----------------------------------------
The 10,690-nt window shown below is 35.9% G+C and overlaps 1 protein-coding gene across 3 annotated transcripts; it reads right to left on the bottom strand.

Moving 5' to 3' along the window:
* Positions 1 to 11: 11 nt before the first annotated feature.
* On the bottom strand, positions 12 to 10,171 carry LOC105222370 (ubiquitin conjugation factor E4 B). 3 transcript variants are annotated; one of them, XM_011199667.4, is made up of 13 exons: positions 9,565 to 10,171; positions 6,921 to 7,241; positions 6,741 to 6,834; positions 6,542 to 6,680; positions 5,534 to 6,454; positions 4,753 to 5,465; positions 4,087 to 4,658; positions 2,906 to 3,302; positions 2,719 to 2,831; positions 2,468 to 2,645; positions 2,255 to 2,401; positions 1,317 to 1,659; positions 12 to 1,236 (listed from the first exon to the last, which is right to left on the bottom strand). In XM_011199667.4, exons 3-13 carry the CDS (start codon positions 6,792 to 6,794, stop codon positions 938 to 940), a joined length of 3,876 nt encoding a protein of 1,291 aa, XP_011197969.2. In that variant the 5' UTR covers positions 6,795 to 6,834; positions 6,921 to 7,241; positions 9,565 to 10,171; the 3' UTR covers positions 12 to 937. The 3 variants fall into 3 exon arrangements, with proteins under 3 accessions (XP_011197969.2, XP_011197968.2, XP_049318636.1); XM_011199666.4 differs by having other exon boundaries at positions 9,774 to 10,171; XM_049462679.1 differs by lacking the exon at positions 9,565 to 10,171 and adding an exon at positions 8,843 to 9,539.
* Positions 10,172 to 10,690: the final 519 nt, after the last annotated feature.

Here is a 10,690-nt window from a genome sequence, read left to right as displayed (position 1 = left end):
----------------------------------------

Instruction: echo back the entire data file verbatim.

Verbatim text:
The 10,690-nt window shown below is 35.9% G+C and overlaps 1 protein-coding gene across 3 annotated transcripts; it reads right to left on the bottom strand.

Moving 5' to 3' along the window:
* Positions 1 to 11: 11 nt before the first annotated feature.
* On the bottom strand, positions 12 to 10,171 carry LOC105222370 (ubiquitin conjugation factor E4 B). 3 transcript variants are annotated; one of them, XM_011199667.4, is made up of 13 exons: positions 9,565 to 10,171; positions 6,921 to 7,241; positions 6,741 to 6,834; positions 6,542 to 6,680; positions 5,534 to 6,454; positions 4,753 to 5,465; positions 4,087 to 4,658; positions 2,906 to 3,302; positions 2,719 to 2,831; positions 2,468 to 2,645; positions 2,255 to 2,401; positions 1,317 to 1,659; positions 12 to 1,236 (listed from the first exon to the last, which is right to left on the bottom strand). In XM_011199667.4, exons 3-13 carry the CDS (start codon positions 6,792 to 6,794, stop codon positions 938 to 940), a joined length of 3,876 nt encoding a protein of 1,291 aa, XP_011197969.2. In that variant the 5' UTR covers positions 6,795 to 6,834; positions 6,921 to 7,241; positions 9,565 to 10,171; the 3' UTR covers positions 12 to 937. The 3 variants fall into 3 exon arrangements, with proteins under 3 accessions (XP_011197969.2, XP_011197968.2, XP_049318636.1); XM_011199666.4 differs by having other exon boundaries at positions 9,774 to 10,171; XM_049462679.1 differs by lacking the exon at positions 9,565 to 10,171 and adding an exon at positions 8,843 to 9,539.
* Positions 10,172 to 10,690: the final 519 nt, after the last annotated feature.

Here is a 10,690-nt window from a genome sequence, read left to right as displayed (position 1 = left end):